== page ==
For Immediate Release - February 03, 2012

AG Coakley: Fannie Mae and Freddie Mac Should "Change Course" and Allow Principal Loan Forgiveness for Homeowners

Current Position Prevents Many Homeowners from Receiving Relief

BOSTON – Concerned that the refusal by Fannie Mae and Freddie Mac to engage in principal forgiveness and loan modifications for struggling homeowners is slowing the nation’s economic recovery, Attorney General Martha Coakley has sent a letter urging Fannie and Freddie to reverse this stance.

Leaders of Fannie Mae and Freddie Mac have expressed an unwillingness to participate in federal loan modification programs, including principal forgiveness. In a letter pdf format of Letter to Edward DeMarco re: Fannie Mae and Freddie Mac
to the acting director of the Federal Housing Finance Agency (FHFA), AG Coakley insists that the FHFA should allow for principal forgiveness, guided by a net present-value analysis, which would increase loan modifications and help stabilize the housing market and economy. 

“More than five million people have lost their homes due to foreclosure in the past five years, and millions more on the brink of foreclosure, struggling to stay in their homes,” wrote AG Coakley.  “Fannie Mae and Freddie Mac should be a leader in the arena of loan modification best practices, not an obstruction.  Fannie Mae and Freddie Mac should change course to serve both their own interests and those of the public and the economy.”

AG Coakley’s office has brought numerous actions against major banks and financial institutions with goal of keeping people in their homes and avoiding unnecessary foreclosures.  These include actions against Fremont, Option One, Countrywide, Morgan Stanley, Goldman Sachs and Royal Bank of Scotland which all resulted in loan modifications designed to remedy unfair and unsustainable loans in Massachusetts.  In the letter, AG Coakley points out that these modifications have helped thousands of people stay in their homes in Massachusetts.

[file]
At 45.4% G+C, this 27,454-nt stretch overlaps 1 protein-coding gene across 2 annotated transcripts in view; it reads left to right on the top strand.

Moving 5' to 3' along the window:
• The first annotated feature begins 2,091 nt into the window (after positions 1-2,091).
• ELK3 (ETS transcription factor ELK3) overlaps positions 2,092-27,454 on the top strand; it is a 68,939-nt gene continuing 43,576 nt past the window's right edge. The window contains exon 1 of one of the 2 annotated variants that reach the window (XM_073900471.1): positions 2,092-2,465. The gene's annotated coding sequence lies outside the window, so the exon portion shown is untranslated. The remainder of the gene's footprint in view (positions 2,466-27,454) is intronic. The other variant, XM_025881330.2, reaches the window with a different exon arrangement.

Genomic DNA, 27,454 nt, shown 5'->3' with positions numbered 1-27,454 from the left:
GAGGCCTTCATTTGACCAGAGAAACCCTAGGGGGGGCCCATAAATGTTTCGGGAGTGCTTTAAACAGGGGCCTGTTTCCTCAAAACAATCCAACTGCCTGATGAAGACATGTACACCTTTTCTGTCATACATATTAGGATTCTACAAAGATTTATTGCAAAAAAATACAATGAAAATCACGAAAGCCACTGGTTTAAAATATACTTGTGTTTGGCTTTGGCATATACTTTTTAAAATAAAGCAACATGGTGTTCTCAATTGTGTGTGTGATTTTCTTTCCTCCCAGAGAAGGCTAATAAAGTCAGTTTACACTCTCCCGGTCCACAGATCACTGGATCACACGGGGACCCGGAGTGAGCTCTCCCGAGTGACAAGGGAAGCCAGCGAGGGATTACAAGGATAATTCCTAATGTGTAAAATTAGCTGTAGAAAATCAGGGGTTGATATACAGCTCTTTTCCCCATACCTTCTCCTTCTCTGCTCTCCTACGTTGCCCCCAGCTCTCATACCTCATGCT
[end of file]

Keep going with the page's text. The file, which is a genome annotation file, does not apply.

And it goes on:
The FHFA has acknowledged that principal forgiveness can serve the long-term interests of taxpayers when compared to foreclosure by combining the goal of asset preservation and foreclosure prevention.  According to the FHFA’s own reports, fewer loan modifications have been implemented in September, October and November 2011, than any other month since November 2010.  AG Coakley says in her letter that this trend must be reversed.

In addition, a comprehensive proposed settlement resolving allegations of servicing fraud with five major banks is expected to provide loan modifications featuring principal write-downs valued at billions of dollars.  AG Coakley says that those discussions have brought into focus the unwillingness of Fannie Mae and Freddie Mac to use principal write-downs as part of its loan modification programs, and that their refusal will impact the ability of many homeowners to get the relief that they need.

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